How To Choose Your Signature Spell

When discussing Oathbreaker, the Signature Spell is a popular topic. What are the best Signature Spells? With access to almost every instant and sorcery in Magic's history, narrowing the choice down to just the right spell can be a challenge. Today, I want to look at types of Signature Spells in three categories:

  • Ones you want to cast multiple times
  • Ones you will only cast as needed
  • Unwise Signature Spell choices.

Repeatable Signature Spells

Your Oathbreaker and Signature Spell can avoid the command zone tax if they benefit from an appropriate cost reduction- this is because the rules take any additional costs into consideration before applying any reductions. Because of this, there are several spells where you may never have to pay the commander tax, due to the way the cards were designed. To understand this better, check out the faq.


Affinity for artifacts is considered one of the most notably powerful mechanics in magic's history. This reduces the cost of a spell by 1 generic mana for each artifact you control. With a deck that produces artifact tokens or can flood the board with artifacts another way, you could possibly cast your Signature Spell over and over again, only paying the colored mana cost.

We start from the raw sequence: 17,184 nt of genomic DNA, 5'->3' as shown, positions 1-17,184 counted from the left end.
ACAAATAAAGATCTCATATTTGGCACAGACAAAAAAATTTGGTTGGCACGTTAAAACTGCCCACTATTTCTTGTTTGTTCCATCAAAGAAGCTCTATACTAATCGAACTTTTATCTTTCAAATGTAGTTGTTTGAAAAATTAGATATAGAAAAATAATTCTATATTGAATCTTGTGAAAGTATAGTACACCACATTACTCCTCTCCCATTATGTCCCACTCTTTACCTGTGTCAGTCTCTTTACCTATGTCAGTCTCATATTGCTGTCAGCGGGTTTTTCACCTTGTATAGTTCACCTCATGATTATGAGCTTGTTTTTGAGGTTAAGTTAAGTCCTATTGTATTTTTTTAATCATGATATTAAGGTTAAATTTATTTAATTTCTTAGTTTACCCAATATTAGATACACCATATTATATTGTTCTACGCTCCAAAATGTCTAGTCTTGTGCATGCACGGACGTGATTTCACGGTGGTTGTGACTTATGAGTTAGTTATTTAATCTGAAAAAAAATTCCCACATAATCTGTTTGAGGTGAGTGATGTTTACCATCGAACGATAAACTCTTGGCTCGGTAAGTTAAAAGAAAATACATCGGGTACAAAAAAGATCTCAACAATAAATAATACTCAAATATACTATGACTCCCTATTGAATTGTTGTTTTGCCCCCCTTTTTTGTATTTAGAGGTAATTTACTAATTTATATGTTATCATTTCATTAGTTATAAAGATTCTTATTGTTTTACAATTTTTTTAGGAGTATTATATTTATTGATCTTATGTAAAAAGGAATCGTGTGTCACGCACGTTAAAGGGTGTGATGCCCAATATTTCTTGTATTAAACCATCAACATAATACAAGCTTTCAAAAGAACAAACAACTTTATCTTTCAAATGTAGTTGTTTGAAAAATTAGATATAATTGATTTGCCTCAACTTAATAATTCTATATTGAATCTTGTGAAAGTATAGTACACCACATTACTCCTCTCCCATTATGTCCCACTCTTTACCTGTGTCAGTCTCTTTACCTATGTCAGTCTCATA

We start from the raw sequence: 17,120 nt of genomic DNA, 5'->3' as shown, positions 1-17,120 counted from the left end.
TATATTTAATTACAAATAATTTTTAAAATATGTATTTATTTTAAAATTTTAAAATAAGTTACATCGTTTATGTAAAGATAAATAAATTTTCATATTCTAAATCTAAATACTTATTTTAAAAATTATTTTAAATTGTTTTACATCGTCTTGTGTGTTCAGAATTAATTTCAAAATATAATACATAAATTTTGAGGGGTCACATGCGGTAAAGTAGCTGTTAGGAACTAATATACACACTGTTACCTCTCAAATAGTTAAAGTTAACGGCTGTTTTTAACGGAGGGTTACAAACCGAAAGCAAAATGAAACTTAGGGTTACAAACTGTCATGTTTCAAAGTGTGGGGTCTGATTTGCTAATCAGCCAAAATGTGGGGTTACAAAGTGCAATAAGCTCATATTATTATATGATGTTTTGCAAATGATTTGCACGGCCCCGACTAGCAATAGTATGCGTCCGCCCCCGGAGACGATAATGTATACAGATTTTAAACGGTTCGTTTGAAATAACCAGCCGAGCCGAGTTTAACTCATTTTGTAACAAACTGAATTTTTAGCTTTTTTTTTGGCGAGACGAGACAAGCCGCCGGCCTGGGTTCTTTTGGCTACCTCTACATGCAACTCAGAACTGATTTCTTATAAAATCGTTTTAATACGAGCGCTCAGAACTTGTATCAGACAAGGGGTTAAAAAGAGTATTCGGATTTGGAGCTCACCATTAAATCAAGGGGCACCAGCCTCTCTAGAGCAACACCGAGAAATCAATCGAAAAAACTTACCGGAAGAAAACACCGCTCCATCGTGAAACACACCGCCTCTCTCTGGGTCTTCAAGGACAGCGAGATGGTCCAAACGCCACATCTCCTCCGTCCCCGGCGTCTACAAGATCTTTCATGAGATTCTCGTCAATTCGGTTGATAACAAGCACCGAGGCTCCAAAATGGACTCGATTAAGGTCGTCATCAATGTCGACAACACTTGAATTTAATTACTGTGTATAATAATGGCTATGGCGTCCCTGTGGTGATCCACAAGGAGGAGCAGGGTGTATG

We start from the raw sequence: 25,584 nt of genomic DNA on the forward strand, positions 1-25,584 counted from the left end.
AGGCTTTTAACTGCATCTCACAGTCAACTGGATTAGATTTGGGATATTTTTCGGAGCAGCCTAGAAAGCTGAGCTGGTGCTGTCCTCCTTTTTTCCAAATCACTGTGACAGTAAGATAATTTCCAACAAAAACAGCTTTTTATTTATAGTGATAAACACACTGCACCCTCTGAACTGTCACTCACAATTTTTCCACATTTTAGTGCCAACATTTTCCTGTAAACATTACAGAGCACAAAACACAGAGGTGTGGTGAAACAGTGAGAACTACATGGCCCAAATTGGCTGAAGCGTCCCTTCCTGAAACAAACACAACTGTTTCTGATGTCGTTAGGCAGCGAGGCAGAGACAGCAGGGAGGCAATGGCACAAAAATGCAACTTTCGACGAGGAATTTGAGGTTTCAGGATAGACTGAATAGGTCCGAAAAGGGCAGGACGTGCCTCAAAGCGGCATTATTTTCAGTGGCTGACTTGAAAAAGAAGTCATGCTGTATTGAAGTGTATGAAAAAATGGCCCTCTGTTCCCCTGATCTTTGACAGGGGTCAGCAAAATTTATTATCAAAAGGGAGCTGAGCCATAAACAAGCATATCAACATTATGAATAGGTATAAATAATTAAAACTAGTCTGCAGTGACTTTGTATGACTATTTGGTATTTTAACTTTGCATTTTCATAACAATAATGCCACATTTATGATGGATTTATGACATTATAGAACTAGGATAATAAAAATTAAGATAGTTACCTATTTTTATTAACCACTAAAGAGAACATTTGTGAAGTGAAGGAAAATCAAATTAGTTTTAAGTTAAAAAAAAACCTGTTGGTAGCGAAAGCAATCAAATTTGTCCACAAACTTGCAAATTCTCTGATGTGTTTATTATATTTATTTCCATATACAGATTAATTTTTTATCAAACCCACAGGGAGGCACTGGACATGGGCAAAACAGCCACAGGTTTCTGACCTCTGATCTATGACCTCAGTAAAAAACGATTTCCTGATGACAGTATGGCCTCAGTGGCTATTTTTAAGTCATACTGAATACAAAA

Thoughtcast [] is the cornerstone of modern affinity, and it has the potential to be a powerhouse in Oathbreaker. Just try it with Saheeli Sublime Artificer []. With a steady supply of cheap artifacts paired with other artifact payoffs like Sai Master Thopterist [] you may never spend mana on the command zone tax for this spell.


Improvise is the "fixed" version of affinity, because you have to tap your artifacts in order to get the cost reduction, making it more difficult to chain improvise spells together over and over. Still, the right artifact focused deck could capitalize on a handful of particular improvise spells.

If you want an alternative to Thoughtcast, Reverse Engineer [] will let you draw 3 cards, but you'll still have 2 colored blue to consistently pay.

The more exciting improvise spells are Whir of Invention [] and Saheelis Directive []. If you want to play several high costed artifacts for free, then you would go with the Directive. If you really just need a handful of key artifacts, then you may prefer Whir.

Of course, you can always run Inspiring Statuary [] in your deck to give any Signature Spell improvise, but that's an extra piece to assemble.


Convoke is great in that you can use your creatures like mana dorks, and it can even pay for colored mana. This means with the right deck and the right Signature Spell, you can arguably cast the spell over and over again for free.

Many different spells in Magic's history have convoke, but the one that caught my eye was March of the Multitudes [].